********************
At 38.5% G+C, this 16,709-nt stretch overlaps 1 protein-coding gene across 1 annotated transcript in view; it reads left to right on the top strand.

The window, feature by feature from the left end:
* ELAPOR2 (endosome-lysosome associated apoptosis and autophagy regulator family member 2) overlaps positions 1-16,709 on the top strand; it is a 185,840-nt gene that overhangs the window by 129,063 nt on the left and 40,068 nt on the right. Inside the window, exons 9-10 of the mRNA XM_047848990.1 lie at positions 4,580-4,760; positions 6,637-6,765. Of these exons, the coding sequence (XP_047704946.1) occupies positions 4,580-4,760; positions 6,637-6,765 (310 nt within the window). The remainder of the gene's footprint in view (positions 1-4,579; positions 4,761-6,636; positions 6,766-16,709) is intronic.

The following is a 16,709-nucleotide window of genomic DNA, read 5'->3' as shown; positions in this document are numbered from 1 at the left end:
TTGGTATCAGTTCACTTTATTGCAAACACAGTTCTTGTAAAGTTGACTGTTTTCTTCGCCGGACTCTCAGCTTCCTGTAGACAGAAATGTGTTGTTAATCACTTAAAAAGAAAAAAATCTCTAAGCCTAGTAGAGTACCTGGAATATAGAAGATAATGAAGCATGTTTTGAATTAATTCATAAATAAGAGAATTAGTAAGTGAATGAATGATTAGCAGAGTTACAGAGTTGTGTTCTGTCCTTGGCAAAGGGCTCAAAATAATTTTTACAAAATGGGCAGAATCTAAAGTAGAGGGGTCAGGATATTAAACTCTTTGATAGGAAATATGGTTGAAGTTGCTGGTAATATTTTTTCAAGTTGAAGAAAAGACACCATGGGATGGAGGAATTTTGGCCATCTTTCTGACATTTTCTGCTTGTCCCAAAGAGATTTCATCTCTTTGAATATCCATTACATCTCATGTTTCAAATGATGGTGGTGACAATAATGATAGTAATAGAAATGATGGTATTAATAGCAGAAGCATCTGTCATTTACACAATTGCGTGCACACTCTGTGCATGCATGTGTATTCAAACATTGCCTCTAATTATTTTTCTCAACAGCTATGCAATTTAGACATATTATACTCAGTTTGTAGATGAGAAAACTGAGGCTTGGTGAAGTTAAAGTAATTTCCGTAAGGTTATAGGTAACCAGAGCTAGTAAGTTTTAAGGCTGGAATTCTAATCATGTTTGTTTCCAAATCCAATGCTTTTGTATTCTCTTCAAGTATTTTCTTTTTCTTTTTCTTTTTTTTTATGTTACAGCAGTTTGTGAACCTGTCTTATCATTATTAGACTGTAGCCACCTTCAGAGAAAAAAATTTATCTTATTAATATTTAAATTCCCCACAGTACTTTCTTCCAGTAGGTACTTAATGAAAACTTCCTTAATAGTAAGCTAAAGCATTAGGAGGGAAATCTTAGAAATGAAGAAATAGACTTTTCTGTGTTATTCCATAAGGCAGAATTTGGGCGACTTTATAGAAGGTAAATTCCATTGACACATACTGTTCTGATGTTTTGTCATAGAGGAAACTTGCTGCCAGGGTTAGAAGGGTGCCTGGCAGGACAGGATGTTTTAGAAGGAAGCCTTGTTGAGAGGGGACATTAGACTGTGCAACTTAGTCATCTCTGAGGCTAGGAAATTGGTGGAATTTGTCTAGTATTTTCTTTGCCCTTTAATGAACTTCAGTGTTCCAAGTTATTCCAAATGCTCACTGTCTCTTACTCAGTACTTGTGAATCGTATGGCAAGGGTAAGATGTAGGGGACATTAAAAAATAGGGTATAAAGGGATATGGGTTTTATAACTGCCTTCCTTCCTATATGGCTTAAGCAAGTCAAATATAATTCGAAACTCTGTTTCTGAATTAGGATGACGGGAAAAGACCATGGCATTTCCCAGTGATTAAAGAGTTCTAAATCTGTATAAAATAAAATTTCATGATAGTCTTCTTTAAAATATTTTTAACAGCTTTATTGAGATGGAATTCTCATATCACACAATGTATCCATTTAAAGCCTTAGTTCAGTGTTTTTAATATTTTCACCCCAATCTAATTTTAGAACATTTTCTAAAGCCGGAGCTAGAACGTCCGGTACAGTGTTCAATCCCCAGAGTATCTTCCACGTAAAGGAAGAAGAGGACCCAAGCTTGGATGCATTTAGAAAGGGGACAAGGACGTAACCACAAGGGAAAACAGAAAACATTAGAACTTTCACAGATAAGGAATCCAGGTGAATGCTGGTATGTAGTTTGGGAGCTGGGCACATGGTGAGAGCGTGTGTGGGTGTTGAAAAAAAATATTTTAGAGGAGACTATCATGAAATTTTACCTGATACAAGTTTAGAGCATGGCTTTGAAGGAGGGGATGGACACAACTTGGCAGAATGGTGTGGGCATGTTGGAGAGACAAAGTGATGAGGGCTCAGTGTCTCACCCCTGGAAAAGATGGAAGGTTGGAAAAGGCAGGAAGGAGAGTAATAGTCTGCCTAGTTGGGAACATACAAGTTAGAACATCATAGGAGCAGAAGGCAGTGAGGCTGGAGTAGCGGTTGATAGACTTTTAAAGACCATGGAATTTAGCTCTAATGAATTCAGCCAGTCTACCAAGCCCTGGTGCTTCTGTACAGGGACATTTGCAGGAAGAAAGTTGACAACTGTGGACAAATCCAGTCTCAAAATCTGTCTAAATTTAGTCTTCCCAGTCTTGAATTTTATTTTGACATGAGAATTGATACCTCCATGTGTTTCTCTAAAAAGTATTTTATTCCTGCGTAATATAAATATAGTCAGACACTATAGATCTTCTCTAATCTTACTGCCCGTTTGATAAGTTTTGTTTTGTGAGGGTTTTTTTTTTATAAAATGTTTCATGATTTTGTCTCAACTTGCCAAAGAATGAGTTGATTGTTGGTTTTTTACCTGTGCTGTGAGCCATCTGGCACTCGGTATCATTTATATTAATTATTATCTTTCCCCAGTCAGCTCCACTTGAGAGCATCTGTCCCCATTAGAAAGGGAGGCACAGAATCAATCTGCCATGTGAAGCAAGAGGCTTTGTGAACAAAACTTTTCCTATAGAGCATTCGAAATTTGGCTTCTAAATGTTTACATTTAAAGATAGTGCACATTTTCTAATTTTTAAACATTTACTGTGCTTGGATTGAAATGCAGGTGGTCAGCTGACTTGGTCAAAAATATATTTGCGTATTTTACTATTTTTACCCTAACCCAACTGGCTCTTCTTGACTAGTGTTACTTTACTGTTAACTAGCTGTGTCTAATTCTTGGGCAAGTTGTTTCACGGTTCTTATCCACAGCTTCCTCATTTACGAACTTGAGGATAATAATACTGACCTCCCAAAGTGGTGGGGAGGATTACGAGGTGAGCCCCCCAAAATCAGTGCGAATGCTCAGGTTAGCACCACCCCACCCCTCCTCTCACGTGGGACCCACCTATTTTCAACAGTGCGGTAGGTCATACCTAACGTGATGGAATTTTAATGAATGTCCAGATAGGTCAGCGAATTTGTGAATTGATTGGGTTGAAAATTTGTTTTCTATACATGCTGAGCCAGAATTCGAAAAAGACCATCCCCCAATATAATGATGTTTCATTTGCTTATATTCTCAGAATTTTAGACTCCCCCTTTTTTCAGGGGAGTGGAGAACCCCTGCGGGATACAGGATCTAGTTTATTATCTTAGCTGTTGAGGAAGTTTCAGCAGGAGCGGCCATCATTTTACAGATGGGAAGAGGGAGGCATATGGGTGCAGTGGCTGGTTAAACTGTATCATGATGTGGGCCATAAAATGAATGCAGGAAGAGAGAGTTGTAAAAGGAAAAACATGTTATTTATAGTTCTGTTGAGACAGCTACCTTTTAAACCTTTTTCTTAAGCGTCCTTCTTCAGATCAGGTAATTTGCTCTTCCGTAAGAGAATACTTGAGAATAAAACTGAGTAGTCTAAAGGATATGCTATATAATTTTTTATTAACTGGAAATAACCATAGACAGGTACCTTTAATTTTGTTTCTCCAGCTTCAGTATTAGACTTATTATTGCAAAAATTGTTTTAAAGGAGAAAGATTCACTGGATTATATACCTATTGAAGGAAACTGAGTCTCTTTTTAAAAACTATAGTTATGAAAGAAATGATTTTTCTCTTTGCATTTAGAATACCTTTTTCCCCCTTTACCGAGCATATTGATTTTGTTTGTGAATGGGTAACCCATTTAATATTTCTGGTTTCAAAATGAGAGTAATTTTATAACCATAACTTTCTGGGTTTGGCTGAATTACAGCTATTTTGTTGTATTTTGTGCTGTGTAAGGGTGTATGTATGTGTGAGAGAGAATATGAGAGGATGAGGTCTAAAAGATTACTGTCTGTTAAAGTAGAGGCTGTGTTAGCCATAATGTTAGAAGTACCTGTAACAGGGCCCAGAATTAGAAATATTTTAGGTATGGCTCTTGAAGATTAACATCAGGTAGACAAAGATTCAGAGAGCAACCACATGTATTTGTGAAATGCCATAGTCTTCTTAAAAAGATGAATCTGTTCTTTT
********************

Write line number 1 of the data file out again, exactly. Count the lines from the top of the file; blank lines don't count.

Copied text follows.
At 38.5% G+C, this 16,709-nt stretch overlaps 1 protein-coding gene across 1 annotated transcript in view; it reads left to right on the top strand.